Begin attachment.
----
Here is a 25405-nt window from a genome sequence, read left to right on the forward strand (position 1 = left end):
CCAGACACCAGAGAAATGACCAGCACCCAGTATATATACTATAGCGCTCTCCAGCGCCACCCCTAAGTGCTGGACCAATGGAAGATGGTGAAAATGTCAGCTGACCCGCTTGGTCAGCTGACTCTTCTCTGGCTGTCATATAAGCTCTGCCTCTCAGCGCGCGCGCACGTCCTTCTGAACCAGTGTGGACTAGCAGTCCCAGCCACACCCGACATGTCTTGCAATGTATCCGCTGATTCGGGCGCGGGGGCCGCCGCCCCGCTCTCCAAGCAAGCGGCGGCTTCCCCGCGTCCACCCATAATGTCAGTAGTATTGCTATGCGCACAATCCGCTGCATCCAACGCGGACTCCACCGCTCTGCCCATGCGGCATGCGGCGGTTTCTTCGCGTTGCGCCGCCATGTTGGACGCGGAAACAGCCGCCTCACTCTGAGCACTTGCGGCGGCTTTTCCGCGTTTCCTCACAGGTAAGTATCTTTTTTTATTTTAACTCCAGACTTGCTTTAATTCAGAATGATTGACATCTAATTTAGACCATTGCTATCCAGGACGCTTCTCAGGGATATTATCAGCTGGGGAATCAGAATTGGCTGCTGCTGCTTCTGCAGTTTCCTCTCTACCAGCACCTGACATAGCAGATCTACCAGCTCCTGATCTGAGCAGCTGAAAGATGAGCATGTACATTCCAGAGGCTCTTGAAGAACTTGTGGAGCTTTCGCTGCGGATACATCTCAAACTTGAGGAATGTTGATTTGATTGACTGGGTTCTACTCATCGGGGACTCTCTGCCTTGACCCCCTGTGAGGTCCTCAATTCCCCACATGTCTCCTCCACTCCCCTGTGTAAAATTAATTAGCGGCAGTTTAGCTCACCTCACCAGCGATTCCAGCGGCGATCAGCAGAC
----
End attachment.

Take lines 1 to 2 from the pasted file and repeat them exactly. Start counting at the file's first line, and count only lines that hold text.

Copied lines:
Here is a 25405-nt window from a genome sequence, read left to right on the forward strand (position 1 = left end):
CCAGACACCAGAGAAATGACCAGCACCCAGTATATATACTATAGCGCTCTCCAGCGCCACCCCTAAGTGCTGGACCAATGGAAGATGGTGAAAATGTCAGCTGACCCGCTTGGTCAGCTGACTCTTCTCTGGCTGTCATATAAGCTCTGCCTCTCAGCGCGCGCGCACGTCCTTCTGAACCAGTGTGGACTAGCAGTCCCAGCCACACCCGACATGTCTTGCAATGTATCCGCTGATTCGGGCGCGGGGGCCGCCGCCCCGCTCTCCAAGCAAGCGGCGGCTTCCCCGCGTCCACCCATAATGTCAGTAGTATTGCTATGCGCACAATCCGCTGCATCCAACGCGGACTCCACCGCTCTGCCCATGCGGCATGCGGCGGTTTCTTCGCGTTGCGCCGCCATGTTGGACGCGGAAACAGCCGCCTCACTCTGAGCACTTGCGGCGGCTTTTCCGCGTTTCCTCACAGGTAAGTATCTTTTTTTATTTTAACTCCAGACTTGCTTTAATTCAGAATGATTGACATCTAATTTAGACCATTGCTATCCAGGACGCTTCTCAGGGATATTATCAGCTGGGGAATCAGAATTGGCTGCTGCTGCTTCTGCAGTTTCCTCTCTACCAGCACCTGACATAGCAGATCTACCAGCTCCTGATCTGAGCAGCTGAAAGATGAGCATGTACATTCCAGAGGCTCTTGAAGAACTTGTGGAGCTTTCGCTGCGGATACATCTCAAACTTGAGGAATGTTGATTTGATTGACTGGGTTCTACTCATCGGGGACTCTCTGCCTTGACCCCCTGTGAGGTCCTCAATTCCCCACATGTCTCCTCCACTCCCCTGTGTAAAATTAATTAGCGGCAGTTTAGCTCACCTCACCAGCGATTCCAGCGGCGATCAGCAGAC